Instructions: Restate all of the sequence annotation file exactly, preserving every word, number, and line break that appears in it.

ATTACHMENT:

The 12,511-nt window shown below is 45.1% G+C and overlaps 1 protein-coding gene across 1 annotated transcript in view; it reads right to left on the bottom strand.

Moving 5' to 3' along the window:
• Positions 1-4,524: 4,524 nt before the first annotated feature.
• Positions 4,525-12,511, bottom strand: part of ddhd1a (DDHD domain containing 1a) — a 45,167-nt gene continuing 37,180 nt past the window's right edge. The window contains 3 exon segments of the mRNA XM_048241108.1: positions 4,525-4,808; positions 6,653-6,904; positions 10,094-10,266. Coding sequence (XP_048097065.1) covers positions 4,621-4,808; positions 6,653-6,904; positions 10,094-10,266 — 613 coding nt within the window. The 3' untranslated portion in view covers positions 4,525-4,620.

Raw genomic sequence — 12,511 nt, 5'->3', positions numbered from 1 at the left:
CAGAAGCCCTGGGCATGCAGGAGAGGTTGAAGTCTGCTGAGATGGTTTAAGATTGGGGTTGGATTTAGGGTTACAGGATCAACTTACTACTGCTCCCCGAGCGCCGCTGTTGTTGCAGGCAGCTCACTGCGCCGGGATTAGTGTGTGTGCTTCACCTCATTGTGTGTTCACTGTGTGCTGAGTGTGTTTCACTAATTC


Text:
The 12,511-nt window shown below is 45.1% G+C and overlaps 1 protein-coding gene across 1 annotated transcript in view; it reads right to left on the bottom strand.

Moving 5' to 3' along the window:
• Positions 1-4,524: 4,524 nt before the first annotated feature.
• Positions 4,525-12,511, bottom strand: part of ddhd1a (DDHD domain containing 1a) — a 45,167-nt gene continuing 37,180 nt past the window's right edge. The window contains 3 exon segments of the mRNA XM_048241108.1: positions 4,525-4,808; positions 6,653-6,904; positions 10,094-10,266. Coding sequence (XP_048097065.1) covers positions 4,621-4,808; positions 6,653-6,904; positions 10,094-10,266 — 613 coding nt within the window. The 3' untranslated portion in view covers positions 4,525-4,620.

Raw genomic sequence — 12,511 nt, 5'->3', positions numbered from 1 at the left:
CAGAAGCCCTGGGCATGCAGGAGAGGTTGAAGTCTGCTGAGATGGTTTAAGATTGGGGTTGGATTTAGGGTTACAGGATCAACTTACTACTGCTCCCCGAGCGCCGCTGTTGTTGCAGGCAGCTCACTGCGCCGGGATTAGTGTGTGTGCTTCACCTCATTGTGTGTTCACTGTGTGCTGAGTGTGTTTCACTAATTC